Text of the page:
Brandon Borcoman of Charlie Bird in NYC on Roumier and Hip Hop, and Half-Bottle Sales - Wine & Spirits Magazine

Brandon Borcoman of Charlie Bird in NYC on Roumier and Hip Hop, and Half-Bottle Sales

California native Brandon Borcoman helped open a beachside craft beer restaurant while attending Loyola Marymount College and credits the experience with helping develop his palate. He moved NYC to attend graduate school for poetry, and began working in restaurants like Sorella, where he developed some wine chops that inspired him to stay on that track. Borcomon started as a junior sommelier at Charlie Bird three years ago, and now heads up its wine program.

I think of Charlie Bird as an Italian restaurant, but half of the wines on your top ten list are French.
Hip-hop, red Burgundy and roast chicken were the three important things to the people who founded Charlie Bird. If you listen to the music, you’ll realize it’s always hip hop that’s playing, and it can be interesting to find yourself listening to that while drinking a glass of Roumier Bourgogne rouge. The Burgundies that made the top ten are probably there because our team enjoys them. We often taste wines blind, and every vintage we tend to pick Benjamin Leroux’s St. Romain [2015 Sous Le Château, number five on the best-selling bottle list]. Even in big and forward vintages like 2015, he seems able to rein in some of those characteristics. It’s also a screw-capped wine, which we like, and it’s priced under $100 on our list.

Usually when we see a sangiovese-based wine at the top of a best-selling list, it’s from Chianti Classico or Montalcino, but your number one wine last year was Poliziano 2015 Rosso di Montepulciano. What made that wine so successful?
One easy thing is that it has Montepulciano in the name, and to be honest, some people probably think it’s Montepulciano d’Abruzzo. It’s also priced ridiculously low for its value, so for those looking for something $65 or less, that’s the bottle they’ll almost always go to because it’s in the Tuscany section. But I stand behind it too. It has that sangiovese delicacy, and people see the excitement we have for it. If people order cavatelli and pork shoulder, the Poliziano is a great match. We also have Foradori’s Teroldego at the same price on our list, but that wine asks more of a guest—the flavor profile is less easy, the name is harder to pronounce and people are less familiar with the region, so it’s more of an outlier. But Elisabetta [Foradori] is one of the original gangsters, and it’s great to have that wine on our list.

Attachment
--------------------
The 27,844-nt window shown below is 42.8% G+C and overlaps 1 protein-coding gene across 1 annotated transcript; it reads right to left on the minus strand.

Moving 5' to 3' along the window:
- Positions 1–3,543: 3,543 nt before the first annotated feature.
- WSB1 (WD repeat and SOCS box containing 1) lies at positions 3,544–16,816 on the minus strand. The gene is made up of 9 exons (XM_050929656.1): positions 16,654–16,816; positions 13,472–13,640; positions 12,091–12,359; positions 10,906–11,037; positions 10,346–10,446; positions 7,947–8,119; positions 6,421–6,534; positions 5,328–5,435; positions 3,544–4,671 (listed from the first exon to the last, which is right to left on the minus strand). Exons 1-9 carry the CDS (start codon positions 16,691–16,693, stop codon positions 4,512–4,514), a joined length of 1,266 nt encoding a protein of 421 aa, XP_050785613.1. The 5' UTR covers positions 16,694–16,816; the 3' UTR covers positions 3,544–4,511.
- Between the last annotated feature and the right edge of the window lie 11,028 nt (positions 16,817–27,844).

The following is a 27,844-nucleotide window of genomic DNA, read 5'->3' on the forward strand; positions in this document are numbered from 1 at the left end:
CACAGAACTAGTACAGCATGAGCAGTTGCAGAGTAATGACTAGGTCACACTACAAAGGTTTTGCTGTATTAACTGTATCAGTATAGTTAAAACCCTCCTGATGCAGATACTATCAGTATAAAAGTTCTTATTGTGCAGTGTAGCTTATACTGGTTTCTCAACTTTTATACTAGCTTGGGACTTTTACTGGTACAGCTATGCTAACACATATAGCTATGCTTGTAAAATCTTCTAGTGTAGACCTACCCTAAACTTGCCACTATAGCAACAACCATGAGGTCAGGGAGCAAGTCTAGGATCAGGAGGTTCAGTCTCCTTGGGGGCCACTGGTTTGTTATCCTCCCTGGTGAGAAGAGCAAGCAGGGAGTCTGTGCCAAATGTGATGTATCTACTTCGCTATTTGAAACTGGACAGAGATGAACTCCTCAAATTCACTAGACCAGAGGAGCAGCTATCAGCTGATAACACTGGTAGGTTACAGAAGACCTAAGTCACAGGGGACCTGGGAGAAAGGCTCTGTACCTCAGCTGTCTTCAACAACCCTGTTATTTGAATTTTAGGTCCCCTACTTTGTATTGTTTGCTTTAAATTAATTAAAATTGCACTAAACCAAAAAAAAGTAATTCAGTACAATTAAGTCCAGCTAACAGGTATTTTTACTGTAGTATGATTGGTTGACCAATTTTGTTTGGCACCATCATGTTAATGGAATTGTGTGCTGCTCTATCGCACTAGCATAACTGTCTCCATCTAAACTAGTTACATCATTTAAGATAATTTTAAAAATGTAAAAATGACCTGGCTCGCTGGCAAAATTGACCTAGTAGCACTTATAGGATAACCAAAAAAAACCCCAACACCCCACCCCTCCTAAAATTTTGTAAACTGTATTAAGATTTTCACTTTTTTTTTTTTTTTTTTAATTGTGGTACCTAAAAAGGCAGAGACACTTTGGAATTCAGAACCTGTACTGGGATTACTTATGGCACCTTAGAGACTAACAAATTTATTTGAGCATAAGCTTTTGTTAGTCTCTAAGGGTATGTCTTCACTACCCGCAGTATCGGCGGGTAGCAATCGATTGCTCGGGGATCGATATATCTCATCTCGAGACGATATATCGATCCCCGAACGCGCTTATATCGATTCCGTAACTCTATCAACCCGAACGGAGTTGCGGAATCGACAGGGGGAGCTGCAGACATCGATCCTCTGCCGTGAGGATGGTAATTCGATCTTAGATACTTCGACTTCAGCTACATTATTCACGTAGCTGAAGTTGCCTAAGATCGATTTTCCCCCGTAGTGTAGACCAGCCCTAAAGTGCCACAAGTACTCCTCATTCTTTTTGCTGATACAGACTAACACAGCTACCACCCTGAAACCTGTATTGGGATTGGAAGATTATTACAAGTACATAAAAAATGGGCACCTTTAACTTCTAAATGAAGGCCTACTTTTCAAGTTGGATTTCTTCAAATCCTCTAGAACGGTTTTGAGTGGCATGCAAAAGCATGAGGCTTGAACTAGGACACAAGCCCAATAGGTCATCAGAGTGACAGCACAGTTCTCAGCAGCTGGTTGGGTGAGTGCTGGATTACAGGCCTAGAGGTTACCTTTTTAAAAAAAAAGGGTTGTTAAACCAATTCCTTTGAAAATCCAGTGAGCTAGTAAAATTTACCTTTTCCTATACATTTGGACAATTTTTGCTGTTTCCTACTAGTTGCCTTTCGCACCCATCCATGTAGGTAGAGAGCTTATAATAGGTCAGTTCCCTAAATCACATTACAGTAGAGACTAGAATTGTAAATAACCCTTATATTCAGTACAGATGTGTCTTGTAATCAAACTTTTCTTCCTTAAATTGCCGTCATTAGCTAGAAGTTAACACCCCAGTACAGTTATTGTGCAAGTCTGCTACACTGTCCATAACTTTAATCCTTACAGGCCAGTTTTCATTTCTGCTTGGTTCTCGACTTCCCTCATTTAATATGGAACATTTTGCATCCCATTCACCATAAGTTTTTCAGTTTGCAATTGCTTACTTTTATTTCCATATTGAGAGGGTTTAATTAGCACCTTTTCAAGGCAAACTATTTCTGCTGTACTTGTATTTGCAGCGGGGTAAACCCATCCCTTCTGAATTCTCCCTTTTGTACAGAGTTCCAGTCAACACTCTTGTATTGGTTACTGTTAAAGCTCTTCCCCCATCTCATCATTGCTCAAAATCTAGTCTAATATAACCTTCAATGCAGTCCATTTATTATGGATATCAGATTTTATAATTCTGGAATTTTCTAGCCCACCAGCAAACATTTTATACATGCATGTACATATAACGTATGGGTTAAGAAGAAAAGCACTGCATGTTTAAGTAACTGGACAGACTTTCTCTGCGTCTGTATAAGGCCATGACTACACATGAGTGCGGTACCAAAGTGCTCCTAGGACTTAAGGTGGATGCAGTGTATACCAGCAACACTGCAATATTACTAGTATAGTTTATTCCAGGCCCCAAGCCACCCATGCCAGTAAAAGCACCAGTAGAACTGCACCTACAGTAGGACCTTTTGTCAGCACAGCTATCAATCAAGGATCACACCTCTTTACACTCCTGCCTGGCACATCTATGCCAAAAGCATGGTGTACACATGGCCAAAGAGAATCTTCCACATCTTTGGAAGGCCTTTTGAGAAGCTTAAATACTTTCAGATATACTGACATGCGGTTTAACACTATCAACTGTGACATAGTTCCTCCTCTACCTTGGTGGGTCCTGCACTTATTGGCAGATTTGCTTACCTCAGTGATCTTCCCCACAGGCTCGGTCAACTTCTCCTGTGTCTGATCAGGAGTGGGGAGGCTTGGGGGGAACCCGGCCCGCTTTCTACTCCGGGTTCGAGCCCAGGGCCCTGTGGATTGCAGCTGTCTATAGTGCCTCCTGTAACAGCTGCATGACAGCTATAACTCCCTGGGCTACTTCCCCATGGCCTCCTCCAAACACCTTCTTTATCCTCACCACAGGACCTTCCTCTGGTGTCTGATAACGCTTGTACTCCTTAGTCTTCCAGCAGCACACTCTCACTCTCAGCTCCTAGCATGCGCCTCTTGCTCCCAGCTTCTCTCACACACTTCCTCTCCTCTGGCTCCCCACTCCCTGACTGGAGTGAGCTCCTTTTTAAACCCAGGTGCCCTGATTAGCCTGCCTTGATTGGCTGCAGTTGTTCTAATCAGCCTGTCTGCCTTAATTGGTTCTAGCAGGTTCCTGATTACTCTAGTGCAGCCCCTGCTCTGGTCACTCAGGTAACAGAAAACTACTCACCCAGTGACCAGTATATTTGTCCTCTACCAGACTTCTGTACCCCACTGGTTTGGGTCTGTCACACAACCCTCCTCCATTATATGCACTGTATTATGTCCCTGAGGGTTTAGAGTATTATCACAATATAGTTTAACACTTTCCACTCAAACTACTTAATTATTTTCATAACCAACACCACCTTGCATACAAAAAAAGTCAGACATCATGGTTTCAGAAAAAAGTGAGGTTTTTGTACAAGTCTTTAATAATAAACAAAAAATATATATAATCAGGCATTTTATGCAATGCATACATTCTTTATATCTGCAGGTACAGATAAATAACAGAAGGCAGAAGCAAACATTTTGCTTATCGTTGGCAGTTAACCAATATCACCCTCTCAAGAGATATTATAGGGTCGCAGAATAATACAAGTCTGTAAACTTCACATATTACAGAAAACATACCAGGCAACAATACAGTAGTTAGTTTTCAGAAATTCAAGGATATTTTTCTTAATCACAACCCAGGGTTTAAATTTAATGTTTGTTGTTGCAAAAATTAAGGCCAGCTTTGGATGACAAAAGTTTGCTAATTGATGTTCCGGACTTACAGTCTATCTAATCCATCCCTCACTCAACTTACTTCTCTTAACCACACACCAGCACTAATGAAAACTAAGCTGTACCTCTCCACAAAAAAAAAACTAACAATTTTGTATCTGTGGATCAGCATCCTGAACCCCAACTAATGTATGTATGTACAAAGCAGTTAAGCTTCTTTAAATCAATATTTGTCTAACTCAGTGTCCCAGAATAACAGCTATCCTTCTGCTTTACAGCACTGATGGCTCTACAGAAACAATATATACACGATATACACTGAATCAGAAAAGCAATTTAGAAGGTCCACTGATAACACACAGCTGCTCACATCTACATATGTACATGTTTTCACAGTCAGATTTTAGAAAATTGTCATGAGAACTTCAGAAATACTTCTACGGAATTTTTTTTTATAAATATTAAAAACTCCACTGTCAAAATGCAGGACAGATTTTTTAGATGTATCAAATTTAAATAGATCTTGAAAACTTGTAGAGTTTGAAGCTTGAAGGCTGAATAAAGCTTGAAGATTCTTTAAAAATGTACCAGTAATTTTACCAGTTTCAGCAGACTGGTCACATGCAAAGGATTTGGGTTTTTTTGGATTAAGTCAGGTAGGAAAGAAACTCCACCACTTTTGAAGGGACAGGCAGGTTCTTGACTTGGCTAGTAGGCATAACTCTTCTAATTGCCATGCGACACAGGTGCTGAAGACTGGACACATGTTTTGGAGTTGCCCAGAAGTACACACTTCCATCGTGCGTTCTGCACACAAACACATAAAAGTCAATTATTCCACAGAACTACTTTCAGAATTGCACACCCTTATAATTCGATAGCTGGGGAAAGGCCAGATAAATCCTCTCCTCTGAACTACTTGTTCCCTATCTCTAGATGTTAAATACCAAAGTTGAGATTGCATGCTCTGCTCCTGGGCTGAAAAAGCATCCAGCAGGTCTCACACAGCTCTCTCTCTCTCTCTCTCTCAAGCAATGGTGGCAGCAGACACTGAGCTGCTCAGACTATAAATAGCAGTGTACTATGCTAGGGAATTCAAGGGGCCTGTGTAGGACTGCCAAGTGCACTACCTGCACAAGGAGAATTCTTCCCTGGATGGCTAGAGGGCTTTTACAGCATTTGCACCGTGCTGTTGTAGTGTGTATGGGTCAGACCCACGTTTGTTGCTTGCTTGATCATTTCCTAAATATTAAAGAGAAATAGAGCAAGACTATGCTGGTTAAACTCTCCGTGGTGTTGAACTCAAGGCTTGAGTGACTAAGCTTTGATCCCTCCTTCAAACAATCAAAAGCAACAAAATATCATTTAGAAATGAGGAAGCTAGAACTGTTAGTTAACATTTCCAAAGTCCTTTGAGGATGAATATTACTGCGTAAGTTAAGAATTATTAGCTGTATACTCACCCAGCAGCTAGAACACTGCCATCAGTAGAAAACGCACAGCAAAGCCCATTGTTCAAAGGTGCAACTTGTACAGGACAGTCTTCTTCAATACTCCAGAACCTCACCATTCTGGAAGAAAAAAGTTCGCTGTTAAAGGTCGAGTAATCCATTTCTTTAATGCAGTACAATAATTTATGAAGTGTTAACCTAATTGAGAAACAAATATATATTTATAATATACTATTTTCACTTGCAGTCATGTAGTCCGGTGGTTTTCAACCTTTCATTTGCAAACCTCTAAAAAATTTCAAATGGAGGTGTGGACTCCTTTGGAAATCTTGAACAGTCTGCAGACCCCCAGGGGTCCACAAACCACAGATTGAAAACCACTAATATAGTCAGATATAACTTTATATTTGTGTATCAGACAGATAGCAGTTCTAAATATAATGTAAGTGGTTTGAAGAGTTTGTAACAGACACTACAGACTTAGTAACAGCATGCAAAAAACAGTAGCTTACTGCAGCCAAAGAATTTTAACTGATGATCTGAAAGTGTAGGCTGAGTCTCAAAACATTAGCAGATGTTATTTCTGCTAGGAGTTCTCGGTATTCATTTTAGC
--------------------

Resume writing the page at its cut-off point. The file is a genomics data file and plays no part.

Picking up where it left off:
Castell’in Villa’s 2013 Chianti Classico, another sangiovese-based wine, was number five on your top-selling BTG list. How have your customers responded to Chianti Classico?
Castell’in Villa has some Burgundian aspects, which I like, and Chianti Classic is having a resurgence, but it’s kind of an age thing. You could almost relate it to Beaujolais. People in my parents’ generation may have had trashy Beaujolais, and that’s hard to overcome. I’ve had people scoff at me for trying to sell them 2014 Lapierre. Some people do that with Chianti Classico. They’ve only had the bad iterations, and that’s what sticks in their heads. But it’s an easier sell with young people because, even though it’s somewhat familiar, they don’t have that negative association. If you can give them a great example they’ll get into it, and it’s an easy sell, partly because it’s also well-priced. But sometimes you have to talk the table into it in the first place. It’s a little bit like riesling; people are skeptical when you say it, but if you blind a table on a riesling they’ll almost always like it. The same is true of a good Chianti Classico like Castell’in Villa.

Your wine sales are up, yet prices have held steady.
Our reserve list helps drive up sales. We get people that can drink Raveneau or Roumier on a weekly basis, and that’s great. Our half-bottle policy is also an important aspect. You can order half a bottle of any wine on our main list for half the price of the full bottle. It’s what I would want to do if I were out, and I’m very happy that our program allows that. If someone wants to try Roulot 2014 but doesn’t want to commit to a full bottle, it’s an awesome way to try it. If it’s a higher end wine, we’ll Coravin the remaining half so we have a little extra time to sell it. If not, we’ll just sell it by the glass. It’s a perfect way to maintain your cost and give someone a great experience.

is the Italian wine editor at Wine & Spirits magazine.